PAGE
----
Amulet of Horus as a falcon
Late Period, Dynasty 25–30
Findspot: Egypt, Giza, Debris of room in G 7752 A
Overall: 4.2 x 3.3 cm (1 5/8 x 1 5/16 in.)
Medium or Technique
Not On View
This well made amulet of pale green glazed faience represents the god Horus in the form of a falcon. Although Egypt and Nubia had numerous falcon deities, this one is identifiable as Horus because he wears the double crown of Upper and Lower Egypt. The upper part of the crown is missing. Because Horus was worshipped as the heroic victor in his battle with the god of chaos, Seth, these amulets were belived to protect the wearer from threatening forces. A loop on the back of the head allowed the amulet to be worn on a string.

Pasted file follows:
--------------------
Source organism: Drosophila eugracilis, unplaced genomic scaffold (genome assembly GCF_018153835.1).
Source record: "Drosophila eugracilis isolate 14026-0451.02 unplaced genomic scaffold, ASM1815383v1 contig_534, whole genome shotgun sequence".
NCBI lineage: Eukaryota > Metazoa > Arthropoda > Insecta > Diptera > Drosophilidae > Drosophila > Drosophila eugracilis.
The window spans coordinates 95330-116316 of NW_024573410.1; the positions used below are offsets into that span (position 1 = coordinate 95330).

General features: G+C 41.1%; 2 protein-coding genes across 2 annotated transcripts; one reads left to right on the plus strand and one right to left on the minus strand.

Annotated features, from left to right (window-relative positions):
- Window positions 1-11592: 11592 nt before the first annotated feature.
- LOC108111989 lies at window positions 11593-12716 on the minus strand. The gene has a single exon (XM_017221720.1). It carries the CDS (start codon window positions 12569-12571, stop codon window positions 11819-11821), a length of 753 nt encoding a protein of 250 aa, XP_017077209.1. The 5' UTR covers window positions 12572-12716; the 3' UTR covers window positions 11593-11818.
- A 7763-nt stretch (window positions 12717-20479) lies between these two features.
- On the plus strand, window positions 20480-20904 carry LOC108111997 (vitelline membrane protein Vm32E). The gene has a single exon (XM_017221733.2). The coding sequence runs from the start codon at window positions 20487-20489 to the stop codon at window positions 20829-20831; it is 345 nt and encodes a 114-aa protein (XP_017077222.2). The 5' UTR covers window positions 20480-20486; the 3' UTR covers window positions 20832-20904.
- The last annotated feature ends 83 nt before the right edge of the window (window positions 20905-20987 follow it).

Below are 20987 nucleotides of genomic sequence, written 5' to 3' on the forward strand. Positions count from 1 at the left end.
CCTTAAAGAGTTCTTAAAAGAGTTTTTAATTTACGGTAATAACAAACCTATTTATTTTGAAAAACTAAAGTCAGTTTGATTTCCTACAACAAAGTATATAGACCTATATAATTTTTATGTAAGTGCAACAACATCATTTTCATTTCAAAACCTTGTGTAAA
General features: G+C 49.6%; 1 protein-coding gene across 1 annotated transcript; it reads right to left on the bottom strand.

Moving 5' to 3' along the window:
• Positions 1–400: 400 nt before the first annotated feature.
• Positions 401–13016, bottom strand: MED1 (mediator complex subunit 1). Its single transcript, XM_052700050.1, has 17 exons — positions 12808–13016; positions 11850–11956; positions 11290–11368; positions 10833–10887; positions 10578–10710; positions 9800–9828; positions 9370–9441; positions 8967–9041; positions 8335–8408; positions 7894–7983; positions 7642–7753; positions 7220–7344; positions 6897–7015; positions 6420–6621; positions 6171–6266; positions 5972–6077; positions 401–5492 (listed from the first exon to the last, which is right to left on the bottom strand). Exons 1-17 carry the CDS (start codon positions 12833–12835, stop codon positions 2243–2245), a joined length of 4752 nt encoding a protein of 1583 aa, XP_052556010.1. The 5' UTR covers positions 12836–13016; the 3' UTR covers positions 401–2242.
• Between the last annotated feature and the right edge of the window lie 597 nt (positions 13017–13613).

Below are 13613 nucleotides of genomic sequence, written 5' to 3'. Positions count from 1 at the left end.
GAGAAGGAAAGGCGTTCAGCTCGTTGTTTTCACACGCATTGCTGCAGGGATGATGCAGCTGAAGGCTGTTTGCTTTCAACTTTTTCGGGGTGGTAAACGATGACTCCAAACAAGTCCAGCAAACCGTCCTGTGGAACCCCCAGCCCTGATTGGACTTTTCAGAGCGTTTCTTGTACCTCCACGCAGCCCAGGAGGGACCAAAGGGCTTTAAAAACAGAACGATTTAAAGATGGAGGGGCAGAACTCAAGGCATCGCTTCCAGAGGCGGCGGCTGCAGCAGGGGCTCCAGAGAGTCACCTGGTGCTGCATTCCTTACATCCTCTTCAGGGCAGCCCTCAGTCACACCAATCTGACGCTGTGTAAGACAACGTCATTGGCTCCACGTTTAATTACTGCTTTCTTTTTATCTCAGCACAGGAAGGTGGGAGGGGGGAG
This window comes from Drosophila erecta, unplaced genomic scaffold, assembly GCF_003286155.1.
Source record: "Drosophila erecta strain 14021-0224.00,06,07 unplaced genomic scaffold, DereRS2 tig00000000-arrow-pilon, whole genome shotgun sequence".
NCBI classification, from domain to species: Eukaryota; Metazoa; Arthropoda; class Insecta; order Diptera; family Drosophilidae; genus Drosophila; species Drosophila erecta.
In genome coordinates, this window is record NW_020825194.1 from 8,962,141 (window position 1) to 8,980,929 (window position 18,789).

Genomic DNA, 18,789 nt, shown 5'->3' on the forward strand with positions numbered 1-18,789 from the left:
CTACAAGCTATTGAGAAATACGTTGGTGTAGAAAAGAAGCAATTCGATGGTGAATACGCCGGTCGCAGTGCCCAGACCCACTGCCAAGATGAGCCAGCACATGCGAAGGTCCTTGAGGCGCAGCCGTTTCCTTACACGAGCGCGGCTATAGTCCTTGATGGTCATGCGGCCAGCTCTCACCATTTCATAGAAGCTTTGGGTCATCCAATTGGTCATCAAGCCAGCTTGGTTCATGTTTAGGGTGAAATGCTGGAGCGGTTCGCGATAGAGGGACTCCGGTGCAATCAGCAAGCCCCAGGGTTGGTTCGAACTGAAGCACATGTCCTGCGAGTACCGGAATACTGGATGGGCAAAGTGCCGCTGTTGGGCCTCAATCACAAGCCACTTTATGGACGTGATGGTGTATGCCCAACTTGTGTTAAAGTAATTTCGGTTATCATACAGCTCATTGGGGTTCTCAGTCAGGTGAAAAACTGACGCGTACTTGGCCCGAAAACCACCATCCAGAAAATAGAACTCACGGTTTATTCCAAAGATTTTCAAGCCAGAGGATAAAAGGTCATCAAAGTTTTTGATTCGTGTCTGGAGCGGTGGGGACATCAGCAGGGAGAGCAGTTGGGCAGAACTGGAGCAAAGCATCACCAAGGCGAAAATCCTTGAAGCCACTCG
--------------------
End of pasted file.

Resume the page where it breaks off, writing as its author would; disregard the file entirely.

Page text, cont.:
From Giza, G 7752 A, debris of room. 1929: excavated by the Harvard University–Boston Museum of Fine Arts Expedition; assigned to the MFA in the division of finds by the government of Egypt.
(Accession date: December 14, 2004)
Harvard University—Boston Museum of Fine Arts Expedition